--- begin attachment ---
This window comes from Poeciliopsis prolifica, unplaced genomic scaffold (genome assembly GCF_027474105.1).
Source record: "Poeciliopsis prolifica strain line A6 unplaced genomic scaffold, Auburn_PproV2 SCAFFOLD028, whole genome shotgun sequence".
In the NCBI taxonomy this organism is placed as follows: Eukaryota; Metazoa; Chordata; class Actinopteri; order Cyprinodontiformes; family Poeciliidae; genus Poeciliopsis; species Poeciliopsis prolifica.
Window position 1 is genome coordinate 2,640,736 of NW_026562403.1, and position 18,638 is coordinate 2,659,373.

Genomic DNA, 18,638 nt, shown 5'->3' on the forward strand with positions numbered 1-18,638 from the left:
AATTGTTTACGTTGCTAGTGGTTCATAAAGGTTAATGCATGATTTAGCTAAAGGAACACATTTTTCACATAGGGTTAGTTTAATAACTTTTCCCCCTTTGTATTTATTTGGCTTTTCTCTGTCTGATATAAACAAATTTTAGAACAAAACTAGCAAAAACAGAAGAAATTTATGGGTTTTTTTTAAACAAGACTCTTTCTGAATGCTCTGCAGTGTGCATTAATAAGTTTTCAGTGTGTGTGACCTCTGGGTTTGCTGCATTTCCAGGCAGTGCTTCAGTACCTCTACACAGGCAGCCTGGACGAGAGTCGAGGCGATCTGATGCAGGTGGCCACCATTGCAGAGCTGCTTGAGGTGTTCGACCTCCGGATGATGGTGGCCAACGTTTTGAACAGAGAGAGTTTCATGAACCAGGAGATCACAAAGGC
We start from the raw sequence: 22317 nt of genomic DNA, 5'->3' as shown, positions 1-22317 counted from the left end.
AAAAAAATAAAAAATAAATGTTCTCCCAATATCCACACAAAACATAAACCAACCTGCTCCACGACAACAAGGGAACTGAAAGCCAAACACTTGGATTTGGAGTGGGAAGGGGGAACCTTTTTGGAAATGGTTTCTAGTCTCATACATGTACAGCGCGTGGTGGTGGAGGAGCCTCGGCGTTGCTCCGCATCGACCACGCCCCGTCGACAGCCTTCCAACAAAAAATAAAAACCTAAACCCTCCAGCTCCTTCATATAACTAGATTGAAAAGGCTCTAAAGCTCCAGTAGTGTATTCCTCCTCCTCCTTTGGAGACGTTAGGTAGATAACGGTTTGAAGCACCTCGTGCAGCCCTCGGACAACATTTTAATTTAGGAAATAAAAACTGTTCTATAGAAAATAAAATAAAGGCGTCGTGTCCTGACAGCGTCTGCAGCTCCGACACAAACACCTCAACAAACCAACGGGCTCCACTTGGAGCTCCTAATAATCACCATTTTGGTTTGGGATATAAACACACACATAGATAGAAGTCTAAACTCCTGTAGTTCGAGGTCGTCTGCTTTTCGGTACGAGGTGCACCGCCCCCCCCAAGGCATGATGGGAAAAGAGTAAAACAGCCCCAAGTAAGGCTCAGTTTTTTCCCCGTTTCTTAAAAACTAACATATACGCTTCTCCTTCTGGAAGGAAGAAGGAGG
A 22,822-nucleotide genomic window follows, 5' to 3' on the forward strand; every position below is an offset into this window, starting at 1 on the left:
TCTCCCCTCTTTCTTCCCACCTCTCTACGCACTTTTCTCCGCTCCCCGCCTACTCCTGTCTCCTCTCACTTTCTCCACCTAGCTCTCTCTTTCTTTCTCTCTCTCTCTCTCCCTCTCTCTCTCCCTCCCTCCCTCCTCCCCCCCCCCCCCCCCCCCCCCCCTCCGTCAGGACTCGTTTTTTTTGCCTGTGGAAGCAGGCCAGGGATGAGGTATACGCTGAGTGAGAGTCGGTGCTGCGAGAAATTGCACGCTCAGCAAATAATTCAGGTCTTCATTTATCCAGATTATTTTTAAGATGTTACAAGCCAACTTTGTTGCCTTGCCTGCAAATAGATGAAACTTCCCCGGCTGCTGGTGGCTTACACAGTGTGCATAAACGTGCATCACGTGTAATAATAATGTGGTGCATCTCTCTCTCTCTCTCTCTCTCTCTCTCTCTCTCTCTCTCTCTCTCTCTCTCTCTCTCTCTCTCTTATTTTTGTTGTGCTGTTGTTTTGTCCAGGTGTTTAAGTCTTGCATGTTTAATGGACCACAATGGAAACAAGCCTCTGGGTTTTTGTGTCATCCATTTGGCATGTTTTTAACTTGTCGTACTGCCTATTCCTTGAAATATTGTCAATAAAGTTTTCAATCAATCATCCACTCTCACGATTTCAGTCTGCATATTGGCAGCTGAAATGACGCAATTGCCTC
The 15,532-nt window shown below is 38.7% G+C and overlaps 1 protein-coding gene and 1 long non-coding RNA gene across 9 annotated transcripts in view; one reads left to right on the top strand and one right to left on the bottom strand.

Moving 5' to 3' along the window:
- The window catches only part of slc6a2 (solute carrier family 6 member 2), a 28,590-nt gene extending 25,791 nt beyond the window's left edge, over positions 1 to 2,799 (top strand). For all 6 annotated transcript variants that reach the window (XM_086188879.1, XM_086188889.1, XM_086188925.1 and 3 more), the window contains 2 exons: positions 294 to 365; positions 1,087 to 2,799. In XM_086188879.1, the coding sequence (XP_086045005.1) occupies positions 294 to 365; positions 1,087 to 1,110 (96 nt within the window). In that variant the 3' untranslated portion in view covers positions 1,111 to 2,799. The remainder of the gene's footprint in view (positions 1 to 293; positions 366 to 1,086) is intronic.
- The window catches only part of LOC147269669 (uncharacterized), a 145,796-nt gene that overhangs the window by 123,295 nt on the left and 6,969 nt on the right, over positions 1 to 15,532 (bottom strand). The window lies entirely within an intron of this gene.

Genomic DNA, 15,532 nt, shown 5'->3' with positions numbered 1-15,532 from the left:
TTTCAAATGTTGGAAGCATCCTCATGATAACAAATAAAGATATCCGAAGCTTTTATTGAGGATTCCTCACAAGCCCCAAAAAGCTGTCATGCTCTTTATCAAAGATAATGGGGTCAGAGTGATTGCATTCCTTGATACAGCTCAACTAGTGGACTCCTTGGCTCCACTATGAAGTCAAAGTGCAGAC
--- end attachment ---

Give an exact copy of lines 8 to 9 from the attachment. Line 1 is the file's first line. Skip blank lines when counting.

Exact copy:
AAAAAAATAAAAAATAAATGTTCTCCCAATATCCACACAAAACATAAACCAACCTGCTCCACGACAACAAGGGAACTGAAAGCCAAACACTTGGATTTGGAGTGGGAAGGGGGAACCTTTTTGGAAATGGTTTCTAGTCTCATACATGTACAGCGCGTGGTGGTGGAGGAGCCTCGGCGTTGCTCCGCATCGACCACGCCCCGTCGACAGCCTTCCAACAAAAAATAAAAACCTAAACCCTCCAGCTCCTTCATATAACTAGATTGAAAAGGCTCTAAAGCTCCAGTAGTGTATTCCTCCTCCTCCTTTGGAGACGTTAGGTAGATAACGGTTTGAAGCACCTCGTGCAGCCCTCGGACAACATTTTAATTTAGGAAATAAAAACTGTTCTATAGAAAATAAAATAAAGGCGTCGTGTCCTGACAGCGTCTGCAGCTCCGACACAAACACCTCAACAAACCAACGGGCTCCACTTGGAGCTCCTAATAATCACCATTTTGGTTTGGGATATAAACACACACATAGATAGAAGTCTAAACTCCTGTAGTTCGAGGTCGTCTGCTTTTCGGTACGAGGTGCACCGCCCCCCCCAAGGCATGATGGGAAAAGAGTAAAACAGCCCCAAGTAAGGCTCAGTTTTTTCCCCGTTTCTTAAAAACTAACATATACGCTTCTCCTTCTGGAAGGAAGAAGGAGG
A 22,822-nucleotide genomic window follows, 5' to 3' on the forward strand; every position below is an offset into this window, starting at 1 on the left: